Theses and Dissertations

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Defense Date

1996

Document Type

Thesis - NSU Access Only

Degree Name

M.S. Ocean Science

Department

Oceanographic Center

First Advisor

Curtis Burney

Second Advisor

Bart Baca

Third Advisor

Richard E. Dodge

Abstract

While limestone quarry lakes have existed in South Florida for many years, only recently have they received serious scrutiny. A thorough understanding of the trophic dynamics of these lakes has yet to be achieved. Questions have arisen as to the value of these lakes for such purposes as water reclamation, conservation, and recreational use. The purpose of this study was twofold, 1) to investigate the trophic processes within these lakes with special regard to phosphorus limitation, and 2) to help provide a better understanding of the linmology of these lakes, specifically through the quantification and identification of the invertebrate life and water quality analysis.

The pH in the four lakes in this study averaged above 8.0 over a two year period from January 1994 to December 1995. The surface dissolved oxygen averaged 7.1 mg/L during the same period. Chlorophyll-a averaged 1.1 mg/m3 during a six month period from April through September 1995. Surface total phosphorus levels averaged 0.012 mg/L (0.39 ug-at L·1) over the same six month period, which is not indicative of highly productive systems. While phytop1ankton were abundant during the two year period, the populations were dominated by very small forms of chlorophytes and cyanobacteria. The average alkalinity was high (150.4 mg CaCO3/L, 3.0 meq L-1), which is not surprising considering the geochemistry of these lakes. However, alkalinity was poorly correlated with the trophic measures (chlorophyll a, total phosphorus, alkaline phosphatase activity and orthophosphate).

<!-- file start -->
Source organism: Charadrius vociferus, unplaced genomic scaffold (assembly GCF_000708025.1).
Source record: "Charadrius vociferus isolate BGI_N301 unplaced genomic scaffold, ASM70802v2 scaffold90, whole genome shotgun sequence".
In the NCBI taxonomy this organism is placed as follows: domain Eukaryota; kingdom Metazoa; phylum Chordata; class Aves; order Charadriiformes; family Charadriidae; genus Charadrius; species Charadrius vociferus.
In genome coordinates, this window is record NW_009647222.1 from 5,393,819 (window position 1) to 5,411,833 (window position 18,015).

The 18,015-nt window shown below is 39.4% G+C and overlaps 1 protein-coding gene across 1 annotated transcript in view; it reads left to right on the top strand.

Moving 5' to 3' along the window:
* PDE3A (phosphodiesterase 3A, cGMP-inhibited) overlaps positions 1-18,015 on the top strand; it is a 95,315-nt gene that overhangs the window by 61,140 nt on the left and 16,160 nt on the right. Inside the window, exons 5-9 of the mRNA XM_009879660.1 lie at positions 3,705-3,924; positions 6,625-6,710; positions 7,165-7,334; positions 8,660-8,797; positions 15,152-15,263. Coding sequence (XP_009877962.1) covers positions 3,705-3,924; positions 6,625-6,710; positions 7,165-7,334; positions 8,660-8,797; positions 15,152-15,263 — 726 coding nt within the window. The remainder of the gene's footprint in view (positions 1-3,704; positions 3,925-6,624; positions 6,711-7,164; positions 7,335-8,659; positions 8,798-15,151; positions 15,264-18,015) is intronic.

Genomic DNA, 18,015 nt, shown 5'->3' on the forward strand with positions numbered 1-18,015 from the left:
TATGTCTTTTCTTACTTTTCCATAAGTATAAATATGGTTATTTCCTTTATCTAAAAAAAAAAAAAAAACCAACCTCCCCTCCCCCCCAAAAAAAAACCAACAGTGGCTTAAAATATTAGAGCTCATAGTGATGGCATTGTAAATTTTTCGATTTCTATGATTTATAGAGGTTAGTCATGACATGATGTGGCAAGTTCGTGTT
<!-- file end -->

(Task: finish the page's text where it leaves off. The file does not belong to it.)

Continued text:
To investigate phosphorus limitation in these lakes, the specific activity of the enzyme alkaline phosphatase, secreted by the phytoplankton, was studied over the course of 6 months and during a 24 hour period. The assumption was that if these lakes were phosphorus limited, then alkaline phosphatase activity should vary inversely with orthophosphate. Furthermore, chlorophyll-a should be positively correlated with orthophosphate. In the six-month study the Jatter relationship was found to be significant (Spearman r= 0.69; p= 0.0002, n= 24). Alkaline phosphatase activity and orthophosphate showed a nearly significant, inverse relationship (Spearman r= -0.402, p= 0.051, n= 24). Regression analysis from the diel study also showed a significant inverse relationship between alkaline phosphatase activity and orthophosphate (r= 0-.548, p= 0.033, n= 12). Alkaline phosphatase activity appears to provide a simple means of assaying the degree of phosphate limitation and the trophic state of these lakes.

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